Since uke and nage’s respective ambitions may be in conflict with each other, competitiveness enters the equation. If one person is aware of the others’ conflicting ambition, then they encounter their own competitiveness also since they are still trying to reach a certain goal yet someone is trying to prevent that. In an ideal world, nage responds to uke’s conflicting ambition with a change in technique that fits. Or uke responds to nage’s conflicting ambition by changing and making possible whatever nage wants to do. For the most part these is not possible because a) there is not enough physical room to make this adjustment, b) there is the task at hand, which is to execute the given form at that moment, and c) there are physical/athletic and physiological limitations. Also, a person’s ambition may simply be unrealistic. If nage adapts well and does something outside of the prescribed technique, uke may not respond appropriately, whether due to physical ability or some attachment to their ambition. This lack of response may increase the danger to uke. So, the only way for nage to deal with this and remain within the practice situation is to accept failure.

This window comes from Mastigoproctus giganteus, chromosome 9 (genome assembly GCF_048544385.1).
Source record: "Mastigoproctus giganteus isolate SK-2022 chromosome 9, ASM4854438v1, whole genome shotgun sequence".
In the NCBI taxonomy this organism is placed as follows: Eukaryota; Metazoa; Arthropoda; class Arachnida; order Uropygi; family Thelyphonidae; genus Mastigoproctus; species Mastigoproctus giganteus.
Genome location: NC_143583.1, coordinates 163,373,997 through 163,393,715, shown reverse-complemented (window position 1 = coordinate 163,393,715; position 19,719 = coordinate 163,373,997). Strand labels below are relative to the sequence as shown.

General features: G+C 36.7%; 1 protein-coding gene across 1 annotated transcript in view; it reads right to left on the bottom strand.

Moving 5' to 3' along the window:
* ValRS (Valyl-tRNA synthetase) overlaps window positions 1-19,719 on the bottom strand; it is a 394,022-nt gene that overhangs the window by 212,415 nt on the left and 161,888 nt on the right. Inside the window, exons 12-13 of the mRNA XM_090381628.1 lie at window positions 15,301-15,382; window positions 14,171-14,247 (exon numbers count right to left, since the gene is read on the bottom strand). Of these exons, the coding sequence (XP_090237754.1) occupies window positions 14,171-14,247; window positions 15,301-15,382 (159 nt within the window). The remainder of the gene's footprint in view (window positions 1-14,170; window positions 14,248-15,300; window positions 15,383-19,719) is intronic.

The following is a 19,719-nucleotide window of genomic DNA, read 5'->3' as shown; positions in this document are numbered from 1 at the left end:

The non-competitive aspect of aikido practice is such a gift! We are allowed to fail and continue studying the same thing! Of course, the rub is, can you perceive things in terms beyond success and failure? Most people get caught up in the failure of their ambition. They use the opportunity of aikido’s repetitive practice to just “keep working at it, give it another try”. Thus, mentally observing one’s attachment to success and ultimately becoming able to let go of success/failure is crucial, as is studying the how and why of the interaction with uke. With less and less attachment to success, nage can simply do what fits the situation and fail when it becomes impossible. Failing and trying can lead to becoming able to realize alternatives, whereas struggling and fighting to succeed futilely cultivates more attachment and fixation. Refining a skill or craft is tricky, because one must inevitably start on this path of attachment to results and improvement, just not be captive to it.